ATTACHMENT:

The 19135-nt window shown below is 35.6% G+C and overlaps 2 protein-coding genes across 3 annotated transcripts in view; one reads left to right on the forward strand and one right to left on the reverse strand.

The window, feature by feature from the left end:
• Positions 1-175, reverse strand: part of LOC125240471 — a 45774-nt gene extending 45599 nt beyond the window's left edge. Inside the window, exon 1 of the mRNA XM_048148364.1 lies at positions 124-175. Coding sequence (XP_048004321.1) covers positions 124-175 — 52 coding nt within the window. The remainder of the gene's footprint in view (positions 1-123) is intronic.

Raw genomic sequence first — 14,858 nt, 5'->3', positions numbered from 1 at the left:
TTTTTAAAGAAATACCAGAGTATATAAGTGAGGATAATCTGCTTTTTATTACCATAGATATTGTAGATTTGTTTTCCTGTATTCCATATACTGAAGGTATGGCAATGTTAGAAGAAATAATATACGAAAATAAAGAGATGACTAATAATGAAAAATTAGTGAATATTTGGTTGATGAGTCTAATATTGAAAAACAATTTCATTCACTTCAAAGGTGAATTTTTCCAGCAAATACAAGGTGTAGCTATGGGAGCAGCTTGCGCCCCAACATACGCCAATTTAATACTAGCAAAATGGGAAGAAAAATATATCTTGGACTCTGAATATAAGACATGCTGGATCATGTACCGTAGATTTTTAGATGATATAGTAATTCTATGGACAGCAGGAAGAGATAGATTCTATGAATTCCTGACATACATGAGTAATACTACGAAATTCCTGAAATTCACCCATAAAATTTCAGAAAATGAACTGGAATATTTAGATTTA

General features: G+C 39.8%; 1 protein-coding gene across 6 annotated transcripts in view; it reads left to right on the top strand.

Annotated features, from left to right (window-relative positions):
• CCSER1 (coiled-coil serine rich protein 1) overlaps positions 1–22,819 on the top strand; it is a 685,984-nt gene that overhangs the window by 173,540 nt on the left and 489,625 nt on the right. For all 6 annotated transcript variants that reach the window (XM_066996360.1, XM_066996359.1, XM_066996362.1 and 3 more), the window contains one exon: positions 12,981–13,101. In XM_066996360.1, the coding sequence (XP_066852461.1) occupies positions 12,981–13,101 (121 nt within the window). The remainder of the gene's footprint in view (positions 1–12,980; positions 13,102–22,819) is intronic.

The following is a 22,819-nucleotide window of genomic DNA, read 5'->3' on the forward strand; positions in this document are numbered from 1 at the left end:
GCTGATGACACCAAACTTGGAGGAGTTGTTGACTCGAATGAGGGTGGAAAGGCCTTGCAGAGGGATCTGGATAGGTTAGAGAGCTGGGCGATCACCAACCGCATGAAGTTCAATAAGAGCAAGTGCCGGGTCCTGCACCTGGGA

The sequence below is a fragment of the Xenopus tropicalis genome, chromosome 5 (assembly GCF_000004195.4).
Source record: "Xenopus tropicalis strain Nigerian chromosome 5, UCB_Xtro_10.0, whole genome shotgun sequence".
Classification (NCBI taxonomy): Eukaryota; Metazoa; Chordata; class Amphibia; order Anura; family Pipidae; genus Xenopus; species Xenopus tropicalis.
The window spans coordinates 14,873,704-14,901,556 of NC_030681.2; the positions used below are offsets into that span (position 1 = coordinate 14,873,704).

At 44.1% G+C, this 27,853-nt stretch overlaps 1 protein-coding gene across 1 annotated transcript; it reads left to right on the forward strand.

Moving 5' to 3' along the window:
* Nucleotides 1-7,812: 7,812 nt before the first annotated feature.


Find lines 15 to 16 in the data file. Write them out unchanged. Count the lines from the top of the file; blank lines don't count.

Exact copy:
At 44.1% G+C, this 27,853-nt stretch overlaps 1 protein-coding gene across 1 annotated transcript; it reads left to right on the forward strand.

Moving 5' to 3' along the window: